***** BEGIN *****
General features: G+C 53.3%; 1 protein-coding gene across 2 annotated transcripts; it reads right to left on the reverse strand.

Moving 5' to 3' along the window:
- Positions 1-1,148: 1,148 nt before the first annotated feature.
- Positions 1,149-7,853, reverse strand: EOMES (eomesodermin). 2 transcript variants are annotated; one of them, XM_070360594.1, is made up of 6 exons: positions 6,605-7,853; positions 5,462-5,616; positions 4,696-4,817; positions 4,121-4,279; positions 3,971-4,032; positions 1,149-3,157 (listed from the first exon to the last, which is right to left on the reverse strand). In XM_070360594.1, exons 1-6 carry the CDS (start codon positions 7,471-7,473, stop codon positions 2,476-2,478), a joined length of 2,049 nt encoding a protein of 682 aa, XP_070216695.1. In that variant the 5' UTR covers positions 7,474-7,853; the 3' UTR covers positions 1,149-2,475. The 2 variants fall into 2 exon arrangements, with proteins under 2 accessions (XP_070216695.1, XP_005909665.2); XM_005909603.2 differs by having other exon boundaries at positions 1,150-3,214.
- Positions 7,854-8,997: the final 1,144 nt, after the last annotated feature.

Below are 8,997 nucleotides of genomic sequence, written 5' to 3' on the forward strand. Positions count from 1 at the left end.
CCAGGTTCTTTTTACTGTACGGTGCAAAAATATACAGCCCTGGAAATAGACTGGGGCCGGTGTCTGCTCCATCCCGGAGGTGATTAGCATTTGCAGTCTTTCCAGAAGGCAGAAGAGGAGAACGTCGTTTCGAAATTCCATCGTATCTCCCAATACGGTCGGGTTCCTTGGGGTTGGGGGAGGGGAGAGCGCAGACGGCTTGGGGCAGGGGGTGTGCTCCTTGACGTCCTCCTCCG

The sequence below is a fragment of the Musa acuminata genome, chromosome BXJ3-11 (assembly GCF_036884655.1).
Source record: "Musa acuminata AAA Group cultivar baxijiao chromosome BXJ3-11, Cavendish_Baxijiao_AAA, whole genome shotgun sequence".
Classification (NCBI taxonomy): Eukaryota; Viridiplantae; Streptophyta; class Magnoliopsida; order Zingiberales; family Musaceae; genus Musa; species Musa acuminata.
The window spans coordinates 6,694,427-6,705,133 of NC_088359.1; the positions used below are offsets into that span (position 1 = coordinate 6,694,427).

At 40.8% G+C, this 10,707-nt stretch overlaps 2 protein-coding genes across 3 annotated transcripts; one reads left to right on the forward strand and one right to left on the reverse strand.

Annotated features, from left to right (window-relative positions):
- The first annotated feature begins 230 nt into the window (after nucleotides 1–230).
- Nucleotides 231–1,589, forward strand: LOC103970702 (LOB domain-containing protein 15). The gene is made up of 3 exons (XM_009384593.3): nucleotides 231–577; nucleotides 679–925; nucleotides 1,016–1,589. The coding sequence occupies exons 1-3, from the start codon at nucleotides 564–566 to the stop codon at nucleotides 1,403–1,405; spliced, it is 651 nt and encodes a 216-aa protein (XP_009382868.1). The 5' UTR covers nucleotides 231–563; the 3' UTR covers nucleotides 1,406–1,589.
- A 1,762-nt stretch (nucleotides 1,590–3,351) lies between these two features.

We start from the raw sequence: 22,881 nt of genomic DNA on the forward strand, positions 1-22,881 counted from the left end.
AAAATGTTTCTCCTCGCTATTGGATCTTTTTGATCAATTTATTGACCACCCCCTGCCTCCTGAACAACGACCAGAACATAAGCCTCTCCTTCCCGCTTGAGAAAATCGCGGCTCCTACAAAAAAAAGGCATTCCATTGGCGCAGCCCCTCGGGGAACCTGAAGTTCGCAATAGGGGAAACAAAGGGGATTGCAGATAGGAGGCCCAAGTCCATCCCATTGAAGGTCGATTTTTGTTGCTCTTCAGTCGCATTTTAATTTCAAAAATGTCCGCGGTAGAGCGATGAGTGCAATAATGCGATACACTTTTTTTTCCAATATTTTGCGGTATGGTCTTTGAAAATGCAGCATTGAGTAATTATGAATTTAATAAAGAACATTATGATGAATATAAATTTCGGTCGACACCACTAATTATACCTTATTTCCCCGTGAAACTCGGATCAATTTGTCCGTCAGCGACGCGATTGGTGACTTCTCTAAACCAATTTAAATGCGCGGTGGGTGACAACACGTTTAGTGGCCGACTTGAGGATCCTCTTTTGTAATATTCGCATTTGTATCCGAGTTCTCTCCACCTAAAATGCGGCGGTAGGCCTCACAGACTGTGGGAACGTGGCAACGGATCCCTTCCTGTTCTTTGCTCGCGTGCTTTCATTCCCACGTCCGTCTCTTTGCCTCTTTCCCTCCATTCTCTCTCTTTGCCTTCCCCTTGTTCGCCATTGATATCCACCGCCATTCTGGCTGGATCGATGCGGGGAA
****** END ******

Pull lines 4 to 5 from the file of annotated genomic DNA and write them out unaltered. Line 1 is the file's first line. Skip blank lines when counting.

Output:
- Positions 1,149-7,853, reverse strand: EOMES (eomesodermin). 2 transcript variants are annotated; one of them, XM_070360594.1, is made up of 6 exons: positions 6,605-7,853; positions 5,462-5,616; positions 4,696-4,817; positions 4,121-4,279; positions 3,971-4,032; positions 1,149-3,157 (listed from the first exon to the last, which is right to left on the reverse strand). In XM_070360594.1, exons 1-6 carry the CDS (start codon positions 7,471-7,473, stop codon positions 2,476-2,478), a joined length of 2,049 nt encoding a protein of 682 aa, XP_070216695.1. In that variant the 5' UTR covers positions 7,474-7,853; the 3' UTR covers positions 1,149-2,475. The 2 variants fall into 2 exon arrangements, with proteins under 2 accessions (XP_070216695.1, XP_005909665.2); XM_005909603.2 differs by having other exon boundaries at positions 1,150-3,214.
- Positions 7,854-8,997: the final 1,144 nt, after the last annotated feature.